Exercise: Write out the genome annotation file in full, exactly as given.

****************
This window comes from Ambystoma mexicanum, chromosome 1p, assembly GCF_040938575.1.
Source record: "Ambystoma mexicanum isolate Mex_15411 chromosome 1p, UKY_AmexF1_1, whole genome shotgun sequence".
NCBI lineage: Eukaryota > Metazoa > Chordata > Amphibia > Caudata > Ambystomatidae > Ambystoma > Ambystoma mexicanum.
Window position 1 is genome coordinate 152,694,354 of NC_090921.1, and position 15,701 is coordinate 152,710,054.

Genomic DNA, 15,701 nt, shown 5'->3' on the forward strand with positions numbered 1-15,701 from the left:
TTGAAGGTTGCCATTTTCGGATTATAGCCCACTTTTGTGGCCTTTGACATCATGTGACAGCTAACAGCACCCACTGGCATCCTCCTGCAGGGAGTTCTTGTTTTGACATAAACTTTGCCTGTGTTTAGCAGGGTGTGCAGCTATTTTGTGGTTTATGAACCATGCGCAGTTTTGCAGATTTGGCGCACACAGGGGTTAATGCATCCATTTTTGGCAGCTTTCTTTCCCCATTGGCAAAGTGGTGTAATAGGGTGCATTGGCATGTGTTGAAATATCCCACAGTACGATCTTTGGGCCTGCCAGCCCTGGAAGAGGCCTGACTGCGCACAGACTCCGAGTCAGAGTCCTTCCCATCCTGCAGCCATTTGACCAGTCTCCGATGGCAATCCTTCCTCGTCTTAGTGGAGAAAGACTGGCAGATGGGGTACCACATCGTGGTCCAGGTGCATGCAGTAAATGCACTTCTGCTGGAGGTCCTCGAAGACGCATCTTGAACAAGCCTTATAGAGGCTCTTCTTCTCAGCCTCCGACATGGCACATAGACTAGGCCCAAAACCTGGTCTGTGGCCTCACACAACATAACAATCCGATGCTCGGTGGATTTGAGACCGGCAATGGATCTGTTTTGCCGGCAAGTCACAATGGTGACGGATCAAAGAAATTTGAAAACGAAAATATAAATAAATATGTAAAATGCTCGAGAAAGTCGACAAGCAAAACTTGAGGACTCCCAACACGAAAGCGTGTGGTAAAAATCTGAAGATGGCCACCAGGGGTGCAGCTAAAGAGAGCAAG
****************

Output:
This window comes from Ambystoma mexicanum, chromosome 1p, assembly GCF_040938575.1.
Source record: "Ambystoma mexicanum isolate Mex_15411 chromosome 1p, UKY_AmexF1_1, whole genome shotgun sequence".
NCBI lineage: Eukaryota > Metazoa > Chordata > Amphibia > Caudata > Ambystomatidae > Ambystoma > Ambystoma mexicanum.
Window position 1 is genome coordinate 152,694,354 of NC_090921.1, and position 15,701 is coordinate 152,710,054.

Genomic DNA, 15,701 nt, shown 5'->3' on the forward strand with positions numbered 1-15,701 from the left:
TTGAAGGTTGCCATTTTCGGATTATAGCCCACTTTTGTGGCCTTTGACATCATGTGACAGCTAACAGCACCCACTGGCATCCTCCTGCAGGGAGTTCTTGTTTTGACATAAACTTTGCCTGTGTTTAGCAGGGTGTGCAGCTATTTTGTGGTTTATGAACCATGCGCAGTTTTGCAGATTTGGCGCACACAGGGGTTAATGCATCCATTTTTGGCAGCTTTCTTTCCCCATTGGCAAAGTGGTGTAATAGGGTGCATTGGCATGTGTTGAAATATCCCACAGTACGATCTTTGGGCCTGCCAGCCCTGGAAGAGGCCTGACTGCGCACAGACTCCGAGTCAGAGTCCTTCCCATCCTGCAGCCATTTGACCAGTCTCCGATGGCAATCCTTCCTCGTCTTAGTGGAGAAAGACTGGCAGATGGGGTACCACATCGTGGTCCAGGTGCATGCAGTAAATGCACTTCTGCTGGAGGTCCTCGAAGACGCATCTTGAACAAGCCTTATAGAGGCTCTTCTTCTCAGCCTCCGACATGGCACATAGACTAGGCCCAAAACCTGGTCTGTGGCCTCACACAACATAACAATCCGATGCTCGGTGGATTTGAGACCGGCAATGGATCTGTTTTGCCGGCAAGTCACAATGGTGACGGATCAAAGAAATTTGAAAACGAAAATATAAATAAATATGTAAAATGCTCGAGAAAGTCGACAAGCAAAACTTGAGGACTCCCAACACGAAAGCGTGTGGTAAAAATCTGAAGATGGCCACCAGGGGTGCAGCTAAAGAGAGCAAG